Though, every now and then,
I’ll hear a 5 longing
To be baby blue.
To resolve to 1 in the song.
In a little voice over and over.
Can I please be the pastel sage Vuillard used for dresses.
As the numbers dance with paint, the Particle Critic shows up in a glitch—delayed in graphics.
The paintings peel off the dirty walls and dangle there lifeless.
Errour crawls out my desk and eats the wood like an acid beetle: forming the glowing edges
of nirvana—pulling me inside.
My past life as a kite permeates into view as the house drifts off into space leaving its
DNA-newsprint-shroud. I lick my lips and clinch my capo, 3rd fret,
To shake off that heavy dust spewing from those
Andy Demczuk was born in Oceanside, California. He studied at the Musician’s Institute in Hollywood concentrating on guitar performance. He then moved to the French Alps, where he led international volunteers in art and music workshops facilitating intercultural collaborations in an association funded by the French government. Andy writes fiction, poetry, and music, and pursues studio arts, using acrylic and multimedia, video, and sound design. In Fall 2019 he taught high school English in Spain. He is currently pursuing an MA in English at ETSU in Johnson City, TN.
The Joseph Cornell responses are up! Click here or on image above.
Embracing the Waves
It was the first time she believed that the sea might not swallow her whole. It was also the night Ethan explained that his brothers were going to keep calling and sending over their threats. There was an electric hysteria to his voice, as if fear from the last time had become canned laughter in his ears.
It was the first time their bed felt softened by cotton, cotton inside the springs that had become softer and dumber each year—cotton stuffed up against his heart. It was the first night he told her he had been fighting the blues, and this is why he hit her harder, so that she felt the shredding of an old dream; a dream that a family like hers could make itself better—the dream worn to lint in the end.
It was the first time she felt that there were ways to sneak off into a glowing green morning, when the water wants you badly, and wants you still strong. She had always been good at seeing shades in Ethan, how they blended into each other. Today she was proud of all the colours she had once imagined her young husband could become. She patted herself on the soul, said 'you did good, you did what you could do here'— told herself that setting off in the silver-green waves was different than already being dead.
Read Meg's story from a Renoir painting.
Meg Pokrass is the author of eight flash fiction collections, an award-winning collection of prose poetry, two novellas-in-flash, an award winning collection of prose poetry, and a 2020 collection of microfiction, "Spinning to Mars" which won the Blue Light Book Award. Her work has appeared in Electric Literature, Washington Square Review, Smokelong Quarterly, Split Lip and McSweeney'shas been anthologized in New Micro (W.W. Norton & Co., 2018), Flash Fiction International (W.W. Norton & Co., 2015) and The Best Small Fictions 2018 and 2019. She serves as Founding Co-Editor of Best Microfiction 2020 and Festival Curator of Flash Fiction Festival U.K. and teaches flash fiction online and in person. Find out more at megpokrass.com.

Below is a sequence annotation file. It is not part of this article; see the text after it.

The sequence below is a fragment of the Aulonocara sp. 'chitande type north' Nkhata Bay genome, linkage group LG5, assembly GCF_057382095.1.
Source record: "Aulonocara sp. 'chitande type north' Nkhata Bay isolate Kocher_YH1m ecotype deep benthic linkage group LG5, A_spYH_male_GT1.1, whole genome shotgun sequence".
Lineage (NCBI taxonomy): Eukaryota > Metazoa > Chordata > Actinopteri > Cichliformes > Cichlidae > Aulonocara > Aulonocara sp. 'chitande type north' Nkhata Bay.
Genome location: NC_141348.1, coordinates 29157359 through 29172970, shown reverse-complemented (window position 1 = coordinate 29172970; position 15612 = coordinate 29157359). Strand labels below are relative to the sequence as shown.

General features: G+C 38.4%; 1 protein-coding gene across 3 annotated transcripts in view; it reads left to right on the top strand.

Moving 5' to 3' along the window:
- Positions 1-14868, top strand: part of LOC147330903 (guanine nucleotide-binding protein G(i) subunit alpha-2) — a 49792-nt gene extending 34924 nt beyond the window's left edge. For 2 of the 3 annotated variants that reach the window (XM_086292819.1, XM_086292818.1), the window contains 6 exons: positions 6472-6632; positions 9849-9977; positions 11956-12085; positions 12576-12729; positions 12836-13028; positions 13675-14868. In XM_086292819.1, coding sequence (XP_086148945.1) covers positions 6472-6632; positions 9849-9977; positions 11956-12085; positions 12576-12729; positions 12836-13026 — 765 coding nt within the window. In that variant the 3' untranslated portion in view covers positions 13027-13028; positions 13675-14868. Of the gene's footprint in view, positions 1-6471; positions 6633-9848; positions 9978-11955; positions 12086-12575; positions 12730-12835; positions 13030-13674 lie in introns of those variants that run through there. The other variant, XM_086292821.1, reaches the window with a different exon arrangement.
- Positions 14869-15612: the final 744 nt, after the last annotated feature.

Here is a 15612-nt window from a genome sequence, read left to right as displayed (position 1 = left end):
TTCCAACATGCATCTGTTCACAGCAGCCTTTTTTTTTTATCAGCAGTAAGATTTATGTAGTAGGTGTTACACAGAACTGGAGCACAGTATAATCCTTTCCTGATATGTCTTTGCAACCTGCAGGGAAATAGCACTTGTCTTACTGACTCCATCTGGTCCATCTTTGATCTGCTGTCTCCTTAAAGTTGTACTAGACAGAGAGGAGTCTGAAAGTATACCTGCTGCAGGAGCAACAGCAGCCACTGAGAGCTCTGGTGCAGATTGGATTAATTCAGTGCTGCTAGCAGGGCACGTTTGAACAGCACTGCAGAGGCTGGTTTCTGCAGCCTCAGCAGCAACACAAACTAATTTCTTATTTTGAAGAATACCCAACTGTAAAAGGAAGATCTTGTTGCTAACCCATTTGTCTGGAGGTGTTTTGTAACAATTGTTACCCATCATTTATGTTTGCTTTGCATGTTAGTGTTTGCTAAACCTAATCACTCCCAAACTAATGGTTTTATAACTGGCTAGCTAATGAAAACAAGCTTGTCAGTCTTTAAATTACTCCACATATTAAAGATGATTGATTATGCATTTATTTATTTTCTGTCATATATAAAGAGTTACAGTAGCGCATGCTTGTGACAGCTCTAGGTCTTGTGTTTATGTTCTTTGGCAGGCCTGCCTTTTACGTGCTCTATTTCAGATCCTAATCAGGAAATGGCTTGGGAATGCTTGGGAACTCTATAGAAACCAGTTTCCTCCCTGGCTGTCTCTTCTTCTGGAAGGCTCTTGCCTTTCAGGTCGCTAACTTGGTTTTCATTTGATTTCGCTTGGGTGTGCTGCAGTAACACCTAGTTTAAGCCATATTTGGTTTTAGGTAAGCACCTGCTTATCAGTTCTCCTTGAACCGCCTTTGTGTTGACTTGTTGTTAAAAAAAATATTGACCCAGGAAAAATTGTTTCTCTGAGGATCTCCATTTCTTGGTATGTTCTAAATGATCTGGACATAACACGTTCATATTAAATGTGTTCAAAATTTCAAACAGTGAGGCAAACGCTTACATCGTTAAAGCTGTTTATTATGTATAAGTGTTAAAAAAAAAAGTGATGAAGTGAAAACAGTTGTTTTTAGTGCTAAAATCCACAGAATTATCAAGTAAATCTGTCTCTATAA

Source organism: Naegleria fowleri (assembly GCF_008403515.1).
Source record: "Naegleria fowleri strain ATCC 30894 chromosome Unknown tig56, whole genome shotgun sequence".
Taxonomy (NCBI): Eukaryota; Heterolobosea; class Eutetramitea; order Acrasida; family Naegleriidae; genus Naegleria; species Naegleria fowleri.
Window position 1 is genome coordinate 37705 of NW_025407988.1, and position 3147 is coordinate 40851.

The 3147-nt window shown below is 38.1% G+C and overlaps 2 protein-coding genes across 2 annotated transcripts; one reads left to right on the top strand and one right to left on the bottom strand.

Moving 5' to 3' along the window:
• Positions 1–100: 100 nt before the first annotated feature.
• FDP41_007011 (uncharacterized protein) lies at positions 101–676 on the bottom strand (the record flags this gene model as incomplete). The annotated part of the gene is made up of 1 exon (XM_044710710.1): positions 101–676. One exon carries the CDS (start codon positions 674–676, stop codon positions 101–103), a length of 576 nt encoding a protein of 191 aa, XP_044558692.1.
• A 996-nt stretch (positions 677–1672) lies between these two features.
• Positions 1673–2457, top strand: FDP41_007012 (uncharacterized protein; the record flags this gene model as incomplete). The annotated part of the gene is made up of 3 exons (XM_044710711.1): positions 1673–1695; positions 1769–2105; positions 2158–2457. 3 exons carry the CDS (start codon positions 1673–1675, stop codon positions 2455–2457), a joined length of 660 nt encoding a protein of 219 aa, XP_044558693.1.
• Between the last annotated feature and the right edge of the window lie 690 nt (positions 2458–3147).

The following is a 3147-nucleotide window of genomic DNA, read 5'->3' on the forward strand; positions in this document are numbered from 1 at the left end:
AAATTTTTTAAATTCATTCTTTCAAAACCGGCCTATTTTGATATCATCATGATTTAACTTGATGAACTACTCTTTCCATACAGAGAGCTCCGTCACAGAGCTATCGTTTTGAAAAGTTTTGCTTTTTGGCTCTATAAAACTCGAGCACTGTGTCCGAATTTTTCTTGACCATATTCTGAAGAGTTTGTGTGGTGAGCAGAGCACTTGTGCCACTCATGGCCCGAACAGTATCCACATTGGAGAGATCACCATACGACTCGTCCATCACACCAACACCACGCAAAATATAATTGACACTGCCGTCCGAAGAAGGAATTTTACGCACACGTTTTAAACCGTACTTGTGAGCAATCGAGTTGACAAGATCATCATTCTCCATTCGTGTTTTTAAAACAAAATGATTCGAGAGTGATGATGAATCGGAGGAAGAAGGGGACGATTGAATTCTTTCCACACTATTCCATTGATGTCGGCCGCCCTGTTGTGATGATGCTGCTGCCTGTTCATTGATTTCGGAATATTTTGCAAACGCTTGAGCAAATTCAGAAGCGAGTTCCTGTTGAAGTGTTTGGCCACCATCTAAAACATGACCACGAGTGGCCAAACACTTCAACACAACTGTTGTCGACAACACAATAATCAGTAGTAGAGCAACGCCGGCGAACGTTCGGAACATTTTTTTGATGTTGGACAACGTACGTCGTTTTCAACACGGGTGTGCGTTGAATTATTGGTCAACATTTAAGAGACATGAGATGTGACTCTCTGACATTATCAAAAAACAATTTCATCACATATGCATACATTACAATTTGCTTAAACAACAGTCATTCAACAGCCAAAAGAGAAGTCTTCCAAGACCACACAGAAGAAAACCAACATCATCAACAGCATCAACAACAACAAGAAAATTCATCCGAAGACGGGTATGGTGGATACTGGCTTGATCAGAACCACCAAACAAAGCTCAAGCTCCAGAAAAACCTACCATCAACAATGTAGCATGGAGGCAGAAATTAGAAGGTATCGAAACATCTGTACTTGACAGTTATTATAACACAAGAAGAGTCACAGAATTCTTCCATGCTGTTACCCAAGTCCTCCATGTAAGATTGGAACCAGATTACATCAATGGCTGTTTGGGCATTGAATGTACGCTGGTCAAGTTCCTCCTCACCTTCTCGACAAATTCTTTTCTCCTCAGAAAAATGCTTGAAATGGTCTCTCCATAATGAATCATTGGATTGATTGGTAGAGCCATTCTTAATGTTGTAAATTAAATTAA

Five Poems after David Hockney After Wallace Stevens After Picasso
"In 1937 Poetry Magazine published most of Wallace Steven’s poem, “The Man With The Blue Guitar,” inspired by Picasso’s painting, The Old Guitarist. That same year Picasso painted Guernica, protesting Franco using Hitler’s Luftwaffe to bomb the Basque town. Also in 1937, English artist David Hockney was born.
In 1977 Hockney created a series of 19 etchings titled The Blue Guitar after Stevens. He wrote, “Like the poem, they are about transformations within art as well as the relation between reality and the imagination.”
When I saw his work at MOMA, I wondered who was going to write a poem responding to Hockney to continue this conversation of discovery. I waited and waited and no one did, so I borrowed the titles of his 19 etchings to use as springboards to reflect on Picasso's guitarist, Steven's poem and Hockney's etchings."
The Old Guitarist
After waking to cheese and chorizo,
bread and coffee, I slide my fingers,
my bent, blue, arthritic fingers,
along your fretted neck.
And you moan when I lick you.
And you moan when I stop.
And my breath upon your breast
leaves us breathless as our bodies
turn into a body of song.
I want to taste the world within your world
of rosewood. I want to feel the feel of you,
the you of you, the very, very real of you
before caesura pries us apart. Before
I leave this world the way I slid into it--
sans teeth, sans hair, sans you, crying
Not yet. Not yet.
What is this Picasso?
Because Hitler painted landscapes only as they are,
his landscapes looked like landscapes and nothing more.
So he painted huge machines dropping little machines
that Guernicaed the landscapes he could merely render.
Listen, we bitch war, but truth is, few of us would be
who we are unless there were so much of it. History
is an imaginary box with real bombs mewing inside.
We know they’re live when we hear them cry,
Have some more. And we say, Sure.
Let’s blow something up. Things as they are, are--